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Christmas Cheer Hardware

Hack Your Holiday Decorations 48

jfruhlinger writes "Tired of your code only executing in digital space? Why not hack your smiling snowman? OK, this crash course only shows you how to make pretty LED lights blink in a sequence of your choosing, but it serves to introduce you to Arduino, an open-source platform that uses C-like code. Really, any project that involves a soldering iron is good fun."
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Hack Your Holiday Decorations

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  • by Miamicanes ( 730264 ) on Thursday December 22, 2011 @01:27AM (#38456702)

    Pure geekgasm, I present my Christmas tree as posted to Youtube 3 years ago (I haven't had time to do a new video since then, but the lights still entertain me and my guests; view my Youtube channel, and you can find the old version of the video and the rough draft of the next year's) -- []

    Note: the website mentioned at the beginning of the video expired last year, so don't try going there. It's probably a trojan-filled pr0n site by now.

    Technical specs: each light has an Atmel ATTiny25 with RGB LED, resistors, decoupling capacitor, and 5v linear buck regulator so I can power the string with 13.6v. The string has 3 wires: Vcc, Ground, and serial. The light modules have their own interpreted language that includes things like "fade to $color at $rate, then (stall/pause a while/pause briefly/continue)" and row-column addressing (so I can apply an opcode to every light in a row, every light in a column, a single light, or all lights on the tree). The serial bus itself is actually quite slow (~300bps), with most commands requiring 2 or 3 bytes. The complicated effects were created by writing commands into SRAM, then stepping through them globally so everything sync'ed up.

    Total cost of the string you see on the tree: about $1,200 worth of parts, plus the better part of 3 or 4 months soldering and assembling them. The circuit itself, and the onboard firmware, evolved over 3 years. The song in the video took me about 3 weeks to do, and occupied pretty much all of my free time for most of December. The controller itself is a laptop conected through a USB-serial interface to a controller box I made that bitbangs the string's actual serial protocol. The control app is written in Java.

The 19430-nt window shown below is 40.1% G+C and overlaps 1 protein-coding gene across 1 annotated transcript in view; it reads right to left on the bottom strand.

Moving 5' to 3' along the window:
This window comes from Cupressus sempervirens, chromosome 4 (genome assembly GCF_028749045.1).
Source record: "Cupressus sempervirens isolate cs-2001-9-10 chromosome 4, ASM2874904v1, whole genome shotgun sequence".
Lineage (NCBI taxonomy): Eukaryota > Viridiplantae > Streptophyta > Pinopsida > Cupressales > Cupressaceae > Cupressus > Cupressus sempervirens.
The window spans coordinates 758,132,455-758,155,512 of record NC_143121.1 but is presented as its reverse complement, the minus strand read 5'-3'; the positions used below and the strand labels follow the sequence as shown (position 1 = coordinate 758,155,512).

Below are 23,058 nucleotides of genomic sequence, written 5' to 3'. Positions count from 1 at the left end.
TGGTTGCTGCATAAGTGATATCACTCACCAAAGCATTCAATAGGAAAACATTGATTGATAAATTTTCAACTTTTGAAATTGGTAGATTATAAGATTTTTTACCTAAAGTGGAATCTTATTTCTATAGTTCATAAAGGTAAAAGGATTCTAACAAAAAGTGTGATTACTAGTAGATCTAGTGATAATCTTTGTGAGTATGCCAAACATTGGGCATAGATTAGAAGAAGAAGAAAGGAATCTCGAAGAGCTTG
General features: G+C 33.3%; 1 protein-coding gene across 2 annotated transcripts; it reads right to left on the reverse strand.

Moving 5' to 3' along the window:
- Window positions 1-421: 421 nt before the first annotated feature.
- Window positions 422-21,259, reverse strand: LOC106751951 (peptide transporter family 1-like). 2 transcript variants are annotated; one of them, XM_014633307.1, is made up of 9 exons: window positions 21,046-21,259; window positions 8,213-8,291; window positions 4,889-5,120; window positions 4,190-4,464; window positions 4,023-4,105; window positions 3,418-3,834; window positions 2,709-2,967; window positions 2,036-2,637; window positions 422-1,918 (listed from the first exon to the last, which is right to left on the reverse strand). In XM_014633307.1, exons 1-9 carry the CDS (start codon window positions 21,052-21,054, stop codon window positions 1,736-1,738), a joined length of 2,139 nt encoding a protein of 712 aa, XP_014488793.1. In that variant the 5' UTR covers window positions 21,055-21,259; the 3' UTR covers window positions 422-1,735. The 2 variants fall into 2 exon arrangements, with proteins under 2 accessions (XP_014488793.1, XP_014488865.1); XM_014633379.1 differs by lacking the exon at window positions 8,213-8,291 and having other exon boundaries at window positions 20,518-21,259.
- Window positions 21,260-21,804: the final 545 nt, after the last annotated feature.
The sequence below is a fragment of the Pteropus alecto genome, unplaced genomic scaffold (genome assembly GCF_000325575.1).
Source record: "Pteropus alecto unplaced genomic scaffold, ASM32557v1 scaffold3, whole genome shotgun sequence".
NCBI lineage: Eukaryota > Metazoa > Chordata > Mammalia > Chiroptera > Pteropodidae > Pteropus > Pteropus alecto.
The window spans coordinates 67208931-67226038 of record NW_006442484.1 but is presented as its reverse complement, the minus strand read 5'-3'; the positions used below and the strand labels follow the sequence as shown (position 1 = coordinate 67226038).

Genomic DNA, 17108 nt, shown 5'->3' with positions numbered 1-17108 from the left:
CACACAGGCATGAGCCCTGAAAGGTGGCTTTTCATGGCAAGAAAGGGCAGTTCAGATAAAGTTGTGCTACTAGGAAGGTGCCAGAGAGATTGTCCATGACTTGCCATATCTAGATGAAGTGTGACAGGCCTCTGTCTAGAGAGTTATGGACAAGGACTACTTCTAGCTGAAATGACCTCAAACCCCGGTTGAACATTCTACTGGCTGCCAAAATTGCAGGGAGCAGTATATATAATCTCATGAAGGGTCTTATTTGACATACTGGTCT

Just to make sure you have this straight:

    Java app running on laptop sends opcodes like "Write this value into address $x", or "fade quickly to color #7 and stall", or "set program counter to address 63 and stall", or "begin executing code at current program counter address", for module $y (or all modules in row $y, or all modules in column $y, or all modules) to controller box.

    Controller box bitbangs 9-27 bit datagram. Each "byte" is 9 bits, with MSB flagging the last byte. One byte is address (192 possible lights, 7 rows, 8 columns, one value that means "everything")

    Modules receive opcodes, and act upon them. Meanwhile, the module itself is executing opcodes already written to SRAM or stored in flash. Note that these are opcodes *I* defined, not Atmel assembly-language opcodes.

    The faceted diffusers actually came from a few sets of LED lights I bought at Lowe's, removed, and squeezed onto the (slightly filed-down) ends of the circuit board for each light, with the module itself protected by black heatshrink tubing.

    Major design lesson I learned from this project: never, ever depend upon being able to clamp a programming clip onto a SOIC IC. Put real testpoints on the board. SOIC clips suck, they're a pain to clip on, and aren't terribly reliable (about 1/3 of the chips had to be flashed multiple times before it completed writing without errors).

    If someone like Atmel were to condense my design down to a hunk of silicon with an ATtiny25 driving three RGB elements and make a "smart LED" with 3 leads (Vcc and Gnd, reversed to put it in "programming" mode, plus a third pin to use for unidirectional serial or bidirectional 1wire, programmed with a protocol like Atmel's debugwire), and each LED were 9v-tolerant with onboard regulator, a string of these lights could probably be manufactured for about 70c per light commercially.

  • by Morgaine ( 4316 ) on Thursday December 22, 2011 @03:32AM (#38457136)

    Here's the RAMPS "shield" (Arduino daughterboard) that plugs into an Arduino MEGA microcontroller board to drive the various stepper motors of the printer -- [] , [] .

    If you look carefully, the Arduino is the blue board underneath the green RAMPS board in this picture of an assembled RepRap -- [] .

    There are cheaper AVR microcontroller boards that'll do the job of controlling a 3D printer, but the Arduino is by far and away the most popular.

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